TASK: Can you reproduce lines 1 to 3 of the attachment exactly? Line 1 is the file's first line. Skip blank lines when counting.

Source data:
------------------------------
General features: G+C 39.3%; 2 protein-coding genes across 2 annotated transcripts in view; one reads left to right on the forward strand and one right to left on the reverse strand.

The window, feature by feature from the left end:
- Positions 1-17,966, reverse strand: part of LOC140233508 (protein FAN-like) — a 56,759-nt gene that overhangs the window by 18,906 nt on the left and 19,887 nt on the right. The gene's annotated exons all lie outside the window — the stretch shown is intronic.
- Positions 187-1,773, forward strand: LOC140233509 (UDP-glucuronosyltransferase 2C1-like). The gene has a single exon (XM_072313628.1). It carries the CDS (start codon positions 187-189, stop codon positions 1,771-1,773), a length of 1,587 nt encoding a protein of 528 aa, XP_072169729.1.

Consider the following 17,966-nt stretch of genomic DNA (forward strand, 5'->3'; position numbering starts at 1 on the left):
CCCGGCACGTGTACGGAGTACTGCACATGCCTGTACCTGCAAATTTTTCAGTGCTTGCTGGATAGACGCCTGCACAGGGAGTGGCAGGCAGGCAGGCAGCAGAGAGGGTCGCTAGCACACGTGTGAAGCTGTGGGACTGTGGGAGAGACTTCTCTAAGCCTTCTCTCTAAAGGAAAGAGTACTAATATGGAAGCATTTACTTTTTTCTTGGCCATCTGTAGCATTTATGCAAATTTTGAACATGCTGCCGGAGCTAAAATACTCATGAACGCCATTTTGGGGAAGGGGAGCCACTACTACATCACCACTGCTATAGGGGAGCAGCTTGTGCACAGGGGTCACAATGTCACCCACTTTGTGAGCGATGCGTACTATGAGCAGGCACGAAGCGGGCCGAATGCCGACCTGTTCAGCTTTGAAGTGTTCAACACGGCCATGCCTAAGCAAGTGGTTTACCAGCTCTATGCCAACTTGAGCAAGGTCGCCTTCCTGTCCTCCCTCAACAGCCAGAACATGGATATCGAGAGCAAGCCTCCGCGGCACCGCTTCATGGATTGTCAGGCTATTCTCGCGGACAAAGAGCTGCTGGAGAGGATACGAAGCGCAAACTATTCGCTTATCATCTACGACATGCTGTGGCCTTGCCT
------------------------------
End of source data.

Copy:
General features: G+C 39.3%; 2 protein-coding genes across 2 annotated transcripts in view; one reads left to right on the forward strand and one right to left on the reverse strand.

The window, feature by feature from the left end:
- Positions 1-17,966, reverse strand: part of LOC140233508 (protein FAN-like) — a 56,759-nt gene that overhangs the window by 18,906 nt on the left and 19,887 nt on the right. The gene's annotated exons all lie outside the window — the stretch shown is intronic.